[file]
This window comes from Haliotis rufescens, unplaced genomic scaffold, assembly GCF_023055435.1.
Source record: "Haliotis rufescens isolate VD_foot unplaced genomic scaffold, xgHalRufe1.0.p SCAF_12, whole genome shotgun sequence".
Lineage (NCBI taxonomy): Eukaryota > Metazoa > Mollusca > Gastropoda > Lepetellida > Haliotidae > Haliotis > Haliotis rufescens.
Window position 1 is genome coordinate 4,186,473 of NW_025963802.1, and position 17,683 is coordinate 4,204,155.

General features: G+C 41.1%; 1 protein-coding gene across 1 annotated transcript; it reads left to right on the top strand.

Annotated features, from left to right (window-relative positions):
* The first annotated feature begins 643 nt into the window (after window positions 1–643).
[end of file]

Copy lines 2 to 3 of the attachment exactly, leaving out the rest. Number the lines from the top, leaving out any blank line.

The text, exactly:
Source record: "Haliotis rufescens isolate VD_foot unplaced genomic scaffold, xgHalRufe1.0.p SCAF_12, whole genome shotgun sequence".
Lineage (NCBI taxonomy): Eukaryota > Metazoa > Mollusca > Gastropoda > Lepetellida > Haliotidae > Haliotis > Haliotis rufescens.